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Sources of U.S. Longevity Increase, 1960-1997, Science, Technology and the Economy Program STE-WP-3

Researchers
Prof. Frank Lichtenberg
Cite As:
Lichtenberg Frank . Sources of U.S. Longevity Increase, 1960-1997, Science, Technology and the Economy Program STE-WP-3 Haifa Israel: Samuel Neaman Institute, 2000. https://www.neaman.org.il/EN/Sources-US-Longevity-Increase-1960-1997-STE-WP-3
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Between 1960 and 1997, life expectancy at birth of Americans increased approximately 10%--from 69.7 to 76.5 years—and it has been estimated tha t the value of life extension during this period nearly equaled the gains in tangible consumption. While life expectancy has tended to increase, there have been substantial fluctuations in
the rate of increase. In this paper we investigate whether an aggregate health production function can help to explain the annual time-series behavior of U.S. longevity since 1960. We view longevity as the output of the health production function, and output fluctuations as the consequence of fluctuations in medical inputs (expenditure) and technology.

 

We estimate longevity models using annual U.S. time-series data on life expectancy, health expenditure, and medical innovation. Reliable annual data are available for only one type of innovation--new drugs—but pharmaceutical R&D accounts for a significant fraction of total biomedical research.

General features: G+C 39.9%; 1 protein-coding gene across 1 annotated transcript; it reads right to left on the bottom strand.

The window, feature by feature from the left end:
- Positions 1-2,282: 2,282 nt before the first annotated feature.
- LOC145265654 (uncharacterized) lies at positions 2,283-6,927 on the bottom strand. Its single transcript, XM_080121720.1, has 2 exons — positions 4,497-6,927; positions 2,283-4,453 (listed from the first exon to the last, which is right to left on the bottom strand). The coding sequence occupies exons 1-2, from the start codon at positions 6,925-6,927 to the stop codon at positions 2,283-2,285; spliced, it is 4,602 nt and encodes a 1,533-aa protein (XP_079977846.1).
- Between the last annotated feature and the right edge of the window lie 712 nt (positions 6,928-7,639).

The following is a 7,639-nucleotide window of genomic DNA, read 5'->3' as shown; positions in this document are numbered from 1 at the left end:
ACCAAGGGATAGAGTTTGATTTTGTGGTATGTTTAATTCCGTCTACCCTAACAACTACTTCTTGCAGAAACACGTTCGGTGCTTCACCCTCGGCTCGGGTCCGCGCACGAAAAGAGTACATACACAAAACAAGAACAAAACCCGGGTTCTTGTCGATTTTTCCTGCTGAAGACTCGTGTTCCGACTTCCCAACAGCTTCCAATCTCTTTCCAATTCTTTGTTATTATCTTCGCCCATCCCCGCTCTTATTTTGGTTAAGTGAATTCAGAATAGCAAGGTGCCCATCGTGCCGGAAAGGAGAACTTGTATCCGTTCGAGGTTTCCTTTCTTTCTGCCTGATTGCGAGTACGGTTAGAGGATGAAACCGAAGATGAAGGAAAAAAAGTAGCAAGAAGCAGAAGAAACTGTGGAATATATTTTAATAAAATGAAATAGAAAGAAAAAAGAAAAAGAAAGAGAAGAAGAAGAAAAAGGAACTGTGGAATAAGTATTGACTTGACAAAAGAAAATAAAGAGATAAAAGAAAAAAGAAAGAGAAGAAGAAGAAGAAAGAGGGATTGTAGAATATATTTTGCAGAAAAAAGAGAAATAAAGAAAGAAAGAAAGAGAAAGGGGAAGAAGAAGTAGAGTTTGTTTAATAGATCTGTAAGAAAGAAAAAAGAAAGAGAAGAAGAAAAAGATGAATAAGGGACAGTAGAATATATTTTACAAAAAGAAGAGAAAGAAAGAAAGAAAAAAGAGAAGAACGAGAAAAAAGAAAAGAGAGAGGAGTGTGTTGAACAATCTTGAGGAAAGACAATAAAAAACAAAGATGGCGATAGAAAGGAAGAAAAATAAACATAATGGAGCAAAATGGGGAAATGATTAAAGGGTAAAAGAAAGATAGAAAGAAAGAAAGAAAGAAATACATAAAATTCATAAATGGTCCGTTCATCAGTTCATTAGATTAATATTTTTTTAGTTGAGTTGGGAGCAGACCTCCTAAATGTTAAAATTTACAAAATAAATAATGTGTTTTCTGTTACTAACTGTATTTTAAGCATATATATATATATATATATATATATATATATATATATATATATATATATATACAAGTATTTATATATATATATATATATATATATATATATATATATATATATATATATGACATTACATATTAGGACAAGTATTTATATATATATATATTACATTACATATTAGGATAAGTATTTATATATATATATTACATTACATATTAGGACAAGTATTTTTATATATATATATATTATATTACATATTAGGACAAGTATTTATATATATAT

The empirical analysis provides strong support for the hypothesis that both medical innovation (in the form of new drug approvals) and expenditure on medical care (especially public expenditure) contributed to longevity increase during the period 1960-1997. Increased drug approvals and health expenditure per person jointly explain just
about 100% of the observed long-run longevity increase.

 

The estimates provide strong evidence against the null hypothesis that public health expenditure has no effect on longevity, but not against the null hypothesis that private health expenditure has no effect on longevity. This is at least partly attributable to the fact that public health expenditure exhibited much greater variability during the
sample period than private health expenditure.

 

The estimates imply that the medical expenditure needed to gain one life- year is about $11,000, and that the pharmaceutical R&D expenditure needed to gain one lifeyear is about $1,345. This suggests that increased development of new drugs may be a more cost-effective way of increasing life expectancy than increased medical expenditure in general. Previous researchers have estimated that the average value of a life-year is
approximately $150,000. This figure implies that the benefit-cost ratio of general medical expenditure is 13.6, and that the ratio for pharmaceutical R&D exceeds 100.

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